Millions of dollars are not going into the hands of criminal gangs and organizations and the cartel who are operating in Colorado. We're keeping that money from them because when they get that money, when they get the millions of dollars, what do they do with it? They buy guns and they use those guns to manage their business, creates dangerous neighborhoods and dangerous environments for our kids. Something else, as we eliminate the opportunity for these drugs dealers to operate on a street corner selling marijuana, you know what? They no longer hire children to work their business. They no longer hire children to walk the schools and they sit in classrooms in our schools and sell marijuana to kids. Kids have less opportunity to buy marijuana now.
MORGAN: OK. Let me bring in Mitch Rosenthal. You're the founder of Phoenix House. You also, I discovered, you mentored Howard Samuels here years and years ago and helped him with his own addiction issues. So, you've been expert a very long time in this. Clearly, very, very polarizing views about this.
Tell me this, I'm a father of three sons, 13, 16, and 20. They're all going to be exposed if they haven't been already to tobacco, to drugs of some sort, to alcohol and so on. What is the best argument that a parent could use to a child of teenage years perhaps that marijuana is more dangerous to them than alcohol or tobacco.
DR. MITCH ROSENTHAL, FOUNDER, PHOENIX HOUSE: I don't know that marijuana is more dangerous. It is very dangerous though. And we have now only 8 or 9 percent of the American public who use marijuana, 52 percent of the public drinks, 27 percent smokes. And the consequences, the health and social consequences are tremendous. We're going to see, and we've already seen increases in Colorado.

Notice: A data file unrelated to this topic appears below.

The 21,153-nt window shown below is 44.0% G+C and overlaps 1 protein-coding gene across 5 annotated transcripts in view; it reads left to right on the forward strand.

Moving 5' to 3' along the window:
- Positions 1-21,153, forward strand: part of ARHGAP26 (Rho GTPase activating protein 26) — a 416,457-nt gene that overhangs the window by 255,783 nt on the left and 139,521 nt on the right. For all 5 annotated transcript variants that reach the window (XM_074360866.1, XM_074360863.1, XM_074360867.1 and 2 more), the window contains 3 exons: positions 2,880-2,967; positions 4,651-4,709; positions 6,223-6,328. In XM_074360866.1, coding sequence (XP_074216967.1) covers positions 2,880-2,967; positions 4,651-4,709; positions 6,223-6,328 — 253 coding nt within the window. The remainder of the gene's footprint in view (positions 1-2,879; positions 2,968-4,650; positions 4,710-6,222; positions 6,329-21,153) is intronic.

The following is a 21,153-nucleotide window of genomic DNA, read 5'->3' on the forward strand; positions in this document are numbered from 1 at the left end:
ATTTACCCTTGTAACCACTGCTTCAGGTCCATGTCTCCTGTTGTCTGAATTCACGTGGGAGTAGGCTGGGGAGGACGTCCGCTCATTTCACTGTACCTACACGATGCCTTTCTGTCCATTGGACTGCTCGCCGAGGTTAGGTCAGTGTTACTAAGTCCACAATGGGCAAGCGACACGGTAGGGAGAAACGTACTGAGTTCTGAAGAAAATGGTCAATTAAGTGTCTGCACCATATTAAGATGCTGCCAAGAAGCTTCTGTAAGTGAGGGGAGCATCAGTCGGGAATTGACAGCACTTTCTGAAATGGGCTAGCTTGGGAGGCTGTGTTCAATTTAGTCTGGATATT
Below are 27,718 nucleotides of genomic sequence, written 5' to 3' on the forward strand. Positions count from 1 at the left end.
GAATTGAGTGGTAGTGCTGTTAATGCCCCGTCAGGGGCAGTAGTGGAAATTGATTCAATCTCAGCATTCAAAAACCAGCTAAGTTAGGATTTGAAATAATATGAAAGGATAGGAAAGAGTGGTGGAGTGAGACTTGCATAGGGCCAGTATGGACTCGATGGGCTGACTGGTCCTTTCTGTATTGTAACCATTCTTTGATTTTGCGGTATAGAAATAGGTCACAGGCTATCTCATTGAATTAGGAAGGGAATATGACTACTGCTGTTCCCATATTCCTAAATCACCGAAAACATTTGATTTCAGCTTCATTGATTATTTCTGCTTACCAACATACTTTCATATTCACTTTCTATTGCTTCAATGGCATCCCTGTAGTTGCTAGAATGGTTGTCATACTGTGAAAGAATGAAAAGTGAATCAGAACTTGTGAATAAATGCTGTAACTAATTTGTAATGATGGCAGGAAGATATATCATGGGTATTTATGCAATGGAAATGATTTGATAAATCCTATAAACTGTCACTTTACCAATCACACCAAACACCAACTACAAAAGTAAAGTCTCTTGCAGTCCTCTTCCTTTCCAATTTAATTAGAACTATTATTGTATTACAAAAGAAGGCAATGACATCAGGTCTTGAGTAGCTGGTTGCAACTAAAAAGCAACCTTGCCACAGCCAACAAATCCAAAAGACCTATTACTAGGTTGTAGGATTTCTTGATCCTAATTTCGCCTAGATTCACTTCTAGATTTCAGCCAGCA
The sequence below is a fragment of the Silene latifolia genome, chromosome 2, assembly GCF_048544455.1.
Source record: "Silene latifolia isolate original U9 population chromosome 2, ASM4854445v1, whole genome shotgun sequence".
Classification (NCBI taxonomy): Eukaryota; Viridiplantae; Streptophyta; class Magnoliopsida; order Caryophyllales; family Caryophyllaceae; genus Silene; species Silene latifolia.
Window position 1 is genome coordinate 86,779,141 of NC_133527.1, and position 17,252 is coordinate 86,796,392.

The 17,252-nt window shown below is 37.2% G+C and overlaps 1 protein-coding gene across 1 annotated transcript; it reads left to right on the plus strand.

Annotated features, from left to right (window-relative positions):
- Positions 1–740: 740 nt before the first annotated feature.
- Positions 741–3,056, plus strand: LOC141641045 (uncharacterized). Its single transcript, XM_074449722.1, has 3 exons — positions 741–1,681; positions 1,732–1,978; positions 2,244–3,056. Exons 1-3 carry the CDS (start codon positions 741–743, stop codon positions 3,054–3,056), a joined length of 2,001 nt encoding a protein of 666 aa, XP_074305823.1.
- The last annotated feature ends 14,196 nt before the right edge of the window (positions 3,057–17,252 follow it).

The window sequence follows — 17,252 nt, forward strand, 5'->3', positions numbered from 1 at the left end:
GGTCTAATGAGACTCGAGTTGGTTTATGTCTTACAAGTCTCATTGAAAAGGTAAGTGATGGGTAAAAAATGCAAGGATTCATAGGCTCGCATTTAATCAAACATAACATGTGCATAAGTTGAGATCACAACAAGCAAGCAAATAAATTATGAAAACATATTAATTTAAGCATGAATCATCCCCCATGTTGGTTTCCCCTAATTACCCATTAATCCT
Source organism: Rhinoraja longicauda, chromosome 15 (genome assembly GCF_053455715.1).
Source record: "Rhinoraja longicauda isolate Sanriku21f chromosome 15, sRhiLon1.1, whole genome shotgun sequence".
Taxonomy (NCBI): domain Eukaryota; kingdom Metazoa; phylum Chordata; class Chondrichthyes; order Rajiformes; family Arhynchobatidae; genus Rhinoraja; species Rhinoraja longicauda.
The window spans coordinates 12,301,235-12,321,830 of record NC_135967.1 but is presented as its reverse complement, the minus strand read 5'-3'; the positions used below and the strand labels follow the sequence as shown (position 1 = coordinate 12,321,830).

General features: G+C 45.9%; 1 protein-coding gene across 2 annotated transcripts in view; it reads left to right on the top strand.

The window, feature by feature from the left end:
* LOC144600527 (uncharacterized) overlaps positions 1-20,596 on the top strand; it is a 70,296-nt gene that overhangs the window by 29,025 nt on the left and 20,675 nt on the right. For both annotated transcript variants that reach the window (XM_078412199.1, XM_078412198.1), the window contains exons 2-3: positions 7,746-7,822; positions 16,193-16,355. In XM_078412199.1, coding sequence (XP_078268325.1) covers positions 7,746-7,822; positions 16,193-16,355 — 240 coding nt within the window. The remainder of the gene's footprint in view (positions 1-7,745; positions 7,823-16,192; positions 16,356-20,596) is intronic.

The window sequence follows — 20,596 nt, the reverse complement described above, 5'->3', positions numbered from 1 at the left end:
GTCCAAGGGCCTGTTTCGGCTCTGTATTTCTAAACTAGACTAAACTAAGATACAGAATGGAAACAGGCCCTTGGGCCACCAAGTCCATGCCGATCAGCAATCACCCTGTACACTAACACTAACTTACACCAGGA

Teens in Colorado have a marijuana use rate 50 percent more than the rest of the country. We're going to see a significant increase in the fallout from legalization in Colorado and in Washington State. This is not benign. If you look at Phoenix Houses all over America, 60 to 70 percent of the kids that are there who's lives have become so out of control that they have to be in a residential setting are there because of marijuana use. It's a serious problem.
MORGAN: OK. Let me turn to Ethan Nadelmann. Again, another expert view. Somebody did a sharpened to this, very different from the law enforcement view, but 60, 70 percent of people in the houses that he has in terms of residency for addicts and so on are marijuana related. That's got to be concerning isn't it?
ETHAN NADELMANN, FOUNDER AND EXECUTIVE DIRECTOR, DRUG POLICY ALLIANCE: Well you know the fact that 10 percent of all people drink alcohol become alcoholics is not a reason to treat all 100 percent as criminals, right? And what's really going on here is a transformation of what was an illegal industry with 70,000 people getting arrested each year with organized criminals in the US in Mexico and elsewhere were earning billions and billions of dollars with all sorts of people being punished for marijuana use even if it wasn't a problem for most of them.
And what we're moving is to another world where this is going to be legally regulated, there will be problems, I'll agree with Howard and Mitch that there'll be problems with misuse and abuse. But what we need to do is to stop treating this as a criminal issue.
There's no evidence that marijuana prohibition has kept marijuana away from kids. There's overwhelming evidence that has generated vast harms, black markets crime, violence. The evidence about marijuana leading to heroin only a tiny percent is to that, and it's mostly because of the common illegality not because there's something about marijuana that goes that way.